Measles infections increase in the world and alerts are issued

Measles outbreaks in the United States and other parts of the world are raising concerns among health experts.

The measles, one of the most contagious diseases in the world, can lead to serious health complications. What is the best defense, according to experts? Get vaccinated.

Here's what you need to know about measles cases so far this year.

How many cases of measles have there been in the United States this year?

Nationally, measles cases are already at almost double the total for all of last year.

The Centers for Disease Control and Prevention (CDC) documented 113 cases as of April 5, 2024. There have been seven outbreaks, and the majority of cases in the United States — 73% — are linked to those outbreaks.

In any case, the figure is lower than in some recent years: in 2014 there were 667 cases and in 2019 1,274 were recorded.

Why is a problem?

The 2019 measles epidemic was the worst in nearly three decades, and threatened the United States' standing as a country that has measles eradicated by stopping the continued spread of the virus.

The CDC released a report on recent trends in measles cases, noting that cases in the first three months of the year were 17 times higher than the average figure for the first quarter of the previous three years.

Although health authorities appear to be doing a good job of detecting and responding to outbreaks, “the rapid increase in the number of reported measles cases during the first quarter of 2024 represents a new threat to its elimination,” the authors said. Of the report.

Where does measles come from?

The disease remains common in many parts of the world and reaches the United States through unvaccinated travelers.

According to the report, most of the recent imports involve unvaccinated Americans who became infected in the Middle East and Africa and brought measles back to the United States.

Where did measles outbreaks occur in the United States in 2024?

Health officials have confirmed measles cases in 17 states so far in 2024, including places like New York City, Philadelphia and Chicago.

More than half of the cases come from the outbreak in Chicago, where 61 people have recently contracted the virusmostly people who lived in a migrant shelter.

The city's health department said cases are declining after health officials administered 14,000 vaccines in just over a month.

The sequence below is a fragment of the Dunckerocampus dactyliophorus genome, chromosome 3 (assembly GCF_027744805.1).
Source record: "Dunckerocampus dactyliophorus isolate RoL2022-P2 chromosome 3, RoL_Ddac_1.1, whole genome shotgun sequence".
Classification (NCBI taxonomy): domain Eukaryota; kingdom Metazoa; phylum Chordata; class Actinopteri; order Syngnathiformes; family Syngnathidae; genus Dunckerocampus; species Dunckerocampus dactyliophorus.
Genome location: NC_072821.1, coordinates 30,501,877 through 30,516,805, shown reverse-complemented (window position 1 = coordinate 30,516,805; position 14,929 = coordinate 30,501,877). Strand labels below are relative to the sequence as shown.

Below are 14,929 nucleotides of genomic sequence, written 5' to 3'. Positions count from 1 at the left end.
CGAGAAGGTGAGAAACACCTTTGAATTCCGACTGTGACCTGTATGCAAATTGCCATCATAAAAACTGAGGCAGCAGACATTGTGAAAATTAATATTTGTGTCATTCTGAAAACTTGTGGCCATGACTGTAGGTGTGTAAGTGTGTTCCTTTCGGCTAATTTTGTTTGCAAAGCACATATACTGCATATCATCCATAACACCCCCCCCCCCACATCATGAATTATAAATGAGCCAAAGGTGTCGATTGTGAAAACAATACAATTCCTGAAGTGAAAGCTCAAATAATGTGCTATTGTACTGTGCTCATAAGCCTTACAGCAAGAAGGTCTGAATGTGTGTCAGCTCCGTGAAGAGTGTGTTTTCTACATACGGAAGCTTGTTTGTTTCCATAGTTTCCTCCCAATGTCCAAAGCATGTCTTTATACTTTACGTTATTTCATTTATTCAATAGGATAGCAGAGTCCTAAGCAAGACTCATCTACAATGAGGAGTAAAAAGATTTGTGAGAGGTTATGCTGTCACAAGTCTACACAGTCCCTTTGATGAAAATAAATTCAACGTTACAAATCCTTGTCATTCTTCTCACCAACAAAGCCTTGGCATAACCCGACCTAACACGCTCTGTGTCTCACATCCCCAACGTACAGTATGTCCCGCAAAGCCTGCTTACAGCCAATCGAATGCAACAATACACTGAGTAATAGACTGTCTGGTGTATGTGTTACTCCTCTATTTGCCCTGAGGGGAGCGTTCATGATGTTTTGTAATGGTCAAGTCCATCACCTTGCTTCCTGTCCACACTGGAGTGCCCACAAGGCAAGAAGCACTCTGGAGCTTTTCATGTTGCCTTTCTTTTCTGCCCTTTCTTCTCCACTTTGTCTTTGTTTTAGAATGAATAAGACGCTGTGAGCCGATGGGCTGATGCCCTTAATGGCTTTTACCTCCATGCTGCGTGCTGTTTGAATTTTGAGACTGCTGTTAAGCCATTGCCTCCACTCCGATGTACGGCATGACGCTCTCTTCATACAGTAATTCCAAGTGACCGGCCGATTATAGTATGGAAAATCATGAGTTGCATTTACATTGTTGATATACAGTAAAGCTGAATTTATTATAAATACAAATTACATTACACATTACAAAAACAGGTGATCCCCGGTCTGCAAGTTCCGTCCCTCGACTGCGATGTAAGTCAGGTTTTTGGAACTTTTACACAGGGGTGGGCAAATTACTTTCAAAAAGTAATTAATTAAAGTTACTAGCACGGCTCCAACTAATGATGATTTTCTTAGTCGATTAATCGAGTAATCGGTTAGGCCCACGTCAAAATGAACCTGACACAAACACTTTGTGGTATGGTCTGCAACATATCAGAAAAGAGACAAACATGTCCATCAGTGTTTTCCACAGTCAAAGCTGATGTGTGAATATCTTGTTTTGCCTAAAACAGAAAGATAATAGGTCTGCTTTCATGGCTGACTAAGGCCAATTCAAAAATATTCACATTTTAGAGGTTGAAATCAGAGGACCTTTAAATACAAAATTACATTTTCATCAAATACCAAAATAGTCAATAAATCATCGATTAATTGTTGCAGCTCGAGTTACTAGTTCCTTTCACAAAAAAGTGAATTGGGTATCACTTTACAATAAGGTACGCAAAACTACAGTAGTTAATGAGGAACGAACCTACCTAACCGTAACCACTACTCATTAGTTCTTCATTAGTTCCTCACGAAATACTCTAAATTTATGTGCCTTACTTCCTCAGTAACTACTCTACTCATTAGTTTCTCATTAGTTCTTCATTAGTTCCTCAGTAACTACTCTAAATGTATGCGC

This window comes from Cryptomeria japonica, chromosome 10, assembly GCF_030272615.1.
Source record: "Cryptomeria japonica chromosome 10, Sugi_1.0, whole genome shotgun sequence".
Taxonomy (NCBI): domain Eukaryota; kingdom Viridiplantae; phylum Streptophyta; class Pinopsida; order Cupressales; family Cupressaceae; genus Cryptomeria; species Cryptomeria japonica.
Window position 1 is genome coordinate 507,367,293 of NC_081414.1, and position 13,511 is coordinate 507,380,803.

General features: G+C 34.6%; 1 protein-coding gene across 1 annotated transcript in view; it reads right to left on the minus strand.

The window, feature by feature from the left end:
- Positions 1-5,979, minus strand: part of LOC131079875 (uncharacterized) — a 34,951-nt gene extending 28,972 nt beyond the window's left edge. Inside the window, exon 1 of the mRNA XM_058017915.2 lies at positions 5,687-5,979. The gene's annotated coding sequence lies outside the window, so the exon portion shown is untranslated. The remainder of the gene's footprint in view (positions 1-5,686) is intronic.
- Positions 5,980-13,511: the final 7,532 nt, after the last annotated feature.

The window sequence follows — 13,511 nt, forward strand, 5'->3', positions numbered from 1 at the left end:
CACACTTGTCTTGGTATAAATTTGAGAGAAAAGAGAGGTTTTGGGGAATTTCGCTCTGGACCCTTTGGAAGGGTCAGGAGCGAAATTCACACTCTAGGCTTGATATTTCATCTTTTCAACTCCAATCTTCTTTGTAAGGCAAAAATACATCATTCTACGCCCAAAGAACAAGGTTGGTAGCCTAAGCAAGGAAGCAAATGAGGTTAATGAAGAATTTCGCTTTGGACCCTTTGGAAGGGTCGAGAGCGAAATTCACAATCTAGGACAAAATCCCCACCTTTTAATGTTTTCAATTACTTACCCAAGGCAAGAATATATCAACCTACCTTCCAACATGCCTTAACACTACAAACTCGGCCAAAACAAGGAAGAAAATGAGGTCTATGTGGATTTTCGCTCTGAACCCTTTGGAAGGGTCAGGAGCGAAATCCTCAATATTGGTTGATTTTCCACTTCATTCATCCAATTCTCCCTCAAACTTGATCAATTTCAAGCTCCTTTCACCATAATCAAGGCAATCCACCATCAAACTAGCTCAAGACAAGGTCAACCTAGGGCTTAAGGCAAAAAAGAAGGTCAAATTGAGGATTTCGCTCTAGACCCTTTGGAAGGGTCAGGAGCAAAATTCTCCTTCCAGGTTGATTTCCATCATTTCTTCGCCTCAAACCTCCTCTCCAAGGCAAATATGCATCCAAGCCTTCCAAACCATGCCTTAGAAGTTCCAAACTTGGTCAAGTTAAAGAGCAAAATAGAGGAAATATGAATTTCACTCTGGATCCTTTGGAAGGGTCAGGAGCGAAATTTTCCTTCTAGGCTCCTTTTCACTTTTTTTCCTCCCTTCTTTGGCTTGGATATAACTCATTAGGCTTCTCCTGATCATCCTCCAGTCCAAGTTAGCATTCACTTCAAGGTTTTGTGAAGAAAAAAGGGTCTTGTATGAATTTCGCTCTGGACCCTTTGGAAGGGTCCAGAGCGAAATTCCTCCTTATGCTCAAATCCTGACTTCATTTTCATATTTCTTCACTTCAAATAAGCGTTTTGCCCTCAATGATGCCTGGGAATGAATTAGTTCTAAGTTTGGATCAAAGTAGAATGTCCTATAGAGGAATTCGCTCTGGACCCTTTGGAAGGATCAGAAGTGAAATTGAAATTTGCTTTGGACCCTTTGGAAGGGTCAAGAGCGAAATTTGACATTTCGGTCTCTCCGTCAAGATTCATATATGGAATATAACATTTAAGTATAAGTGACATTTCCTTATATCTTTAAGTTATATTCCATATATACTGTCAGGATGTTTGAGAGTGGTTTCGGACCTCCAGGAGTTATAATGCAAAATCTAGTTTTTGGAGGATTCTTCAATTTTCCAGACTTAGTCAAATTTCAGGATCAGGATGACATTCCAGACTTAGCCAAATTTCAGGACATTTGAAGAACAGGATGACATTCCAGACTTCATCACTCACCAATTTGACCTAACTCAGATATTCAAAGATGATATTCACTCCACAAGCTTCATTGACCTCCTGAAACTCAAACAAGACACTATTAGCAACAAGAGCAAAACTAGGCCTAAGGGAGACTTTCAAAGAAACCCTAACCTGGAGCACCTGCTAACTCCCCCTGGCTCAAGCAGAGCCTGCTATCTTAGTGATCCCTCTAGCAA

How is measles spread?

Measles is highly contagious. It spreads when people carrying the virus breathe, cough or sneeze, and through contaminated surfaces. It can also stay in the air for up to two hours.

Up to 9 in 10 people who are susceptible to the virus will contract the virus if they are exposed to it, according to the CDC.

Measles used to be a common disease among children.

How serious was it?

Before a vaccine was available in 1963, there were between 3 million and 4 million cases each year, meaning almost all American children suffered from it at some point during their childhood, according to the CDC. Most recovered.

But measles can be much more than an uncomfortable rash, said Susan Hassig, an infectious disease researcher at Tulane University.

“I think people need to remember that this is a preventable disease,” Hassig said. “It is a potentially dangerous disease for your children.”

In the decade before the vaccine became available, 48,000 people were hospitalized each year due to the disease. About a thousand people developed dangerous brain inflammation as a result of the disease, and between 400 and 500 died, according to the CDC.

Is the measles vaccine safe? What are the vaccination rates?

The measles, mumps, and rubella vaccine is safe and effective. It is a routine and recommended childhood vaccine that is divided into two doses.

Research shows that a very high vaccination rate is required to prevent the spread of measles: 95% of the population should be inoculated against the virus.

During the COVID-19 pandemic, national measles vaccination rates among kindergartners dropped to 93% and remain at that level. Many parts of the United States have much lower rates. The decline is partly because a record number of children have received exemptions from getting vaccinated.